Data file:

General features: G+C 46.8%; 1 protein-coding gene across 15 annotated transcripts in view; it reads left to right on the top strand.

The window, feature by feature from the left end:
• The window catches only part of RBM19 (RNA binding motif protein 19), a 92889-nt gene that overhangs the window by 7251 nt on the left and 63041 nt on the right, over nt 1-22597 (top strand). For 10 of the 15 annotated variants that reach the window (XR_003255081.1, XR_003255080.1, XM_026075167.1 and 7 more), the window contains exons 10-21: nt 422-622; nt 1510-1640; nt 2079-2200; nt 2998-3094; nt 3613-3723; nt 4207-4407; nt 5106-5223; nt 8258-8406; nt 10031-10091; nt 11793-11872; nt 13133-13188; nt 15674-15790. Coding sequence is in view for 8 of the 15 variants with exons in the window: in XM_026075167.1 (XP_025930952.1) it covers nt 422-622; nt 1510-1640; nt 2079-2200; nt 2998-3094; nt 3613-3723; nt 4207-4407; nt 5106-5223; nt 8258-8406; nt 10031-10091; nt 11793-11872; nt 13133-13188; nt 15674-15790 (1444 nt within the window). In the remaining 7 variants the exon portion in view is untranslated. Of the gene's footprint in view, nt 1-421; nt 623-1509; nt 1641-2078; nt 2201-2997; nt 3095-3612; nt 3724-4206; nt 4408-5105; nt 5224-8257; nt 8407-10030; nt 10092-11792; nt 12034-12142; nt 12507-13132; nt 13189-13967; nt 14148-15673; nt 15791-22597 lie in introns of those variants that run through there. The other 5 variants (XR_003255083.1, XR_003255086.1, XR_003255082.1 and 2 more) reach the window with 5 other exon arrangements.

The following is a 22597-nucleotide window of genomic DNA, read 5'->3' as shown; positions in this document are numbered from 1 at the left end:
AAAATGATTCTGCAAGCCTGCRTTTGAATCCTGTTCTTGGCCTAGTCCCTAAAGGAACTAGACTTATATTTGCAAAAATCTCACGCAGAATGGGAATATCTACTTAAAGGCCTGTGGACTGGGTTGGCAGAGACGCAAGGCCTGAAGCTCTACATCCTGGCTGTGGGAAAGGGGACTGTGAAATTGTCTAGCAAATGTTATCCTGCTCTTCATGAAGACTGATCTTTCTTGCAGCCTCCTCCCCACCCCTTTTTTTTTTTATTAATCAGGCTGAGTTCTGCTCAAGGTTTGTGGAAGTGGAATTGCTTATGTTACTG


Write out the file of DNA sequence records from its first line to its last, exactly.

General features: G+C 46.8%; 1 protein-coding gene across 15 annotated transcripts in view; it reads left to right on the top strand.

The window, feature by feature from the left end:
• The window catches only part of RBM19 (RNA binding motif protein 19), a 92889-nt gene that overhangs the window by 7251 nt on the left and 63041 nt on the right, over nt 1-22597 (top strand). For 10 of the 15 annotated variants that reach the window (XR_003255081.1, XR_003255080.1, XM_026075167.1 and 7 more), the window contains exons 10-21: nt 422-622; nt 1510-1640; nt 2079-2200; nt 2998-3094; nt 3613-3723; nt 4207-4407; nt 5106-5223; nt 8258-8406; nt 10031-10091; nt 11793-11872; nt 13133-13188; nt 15674-15790. Coding sequence is in view for 8 of the 15 variants with exons in the window: in XM_026075167.1 (XP_025930952.1) it covers nt 422-622; nt 1510-1640; nt 2079-2200; nt 2998-3094; nt 3613-3723; nt 4207-4407; nt 5106-5223; nt 8258-8406; nt 10031-10091; nt 11793-11872; nt 13133-13188; nt 15674-15790 (1444 nt within the window). In the remaining 7 variants the exon portion in view is untranslated. Of the gene's footprint in view, nt 1-421; nt 623-1509; nt 1641-2078; nt 2201-2997; nt 3095-3612; nt 3724-4206; nt 4408-5105; nt 5224-8257; nt 8407-10030; nt 10092-11792; nt 12034-12142; nt 12507-13132; nt 13189-13967; nt 14148-15673; nt 15791-22597 lie in introns of those variants that run through there. The other 5 variants (XR_003255083.1, XR_003255086.1, XR_003255082.1 and 2 more) reach the window with 5 other exon arrangements.

The following is a 22597-nucleotide window of genomic DNA, read 5'->3' as shown; positions in this document are numbered from 1 at the left end:
AAAATGATTCTGCAAGCCTGCRTTTGAATCCTGTTCTTGGCCTAGTCCCTAAAGGAACTAGACTTATATTTGCAAAAATCTCACGCAGAATGGGAATATCTACTTAAAGGCCTGTGGACTGGGTTGGCAGAGACGCAAGGCCTGAAGCTCTACATCCTGGCTGTGGGAAAGGGGACTGTGAAATTGTCTAGCAAATGTTATCCTGCTCTTCATGAAGACTGATCTTTCTTGCAGCCTCCTCCCCACCCCTTTTTTTTTTTATTAATCAGGCTGAGTTCTGCTCAAGGTTTGTGGAAGTGGAATTGCTTATGTTACTG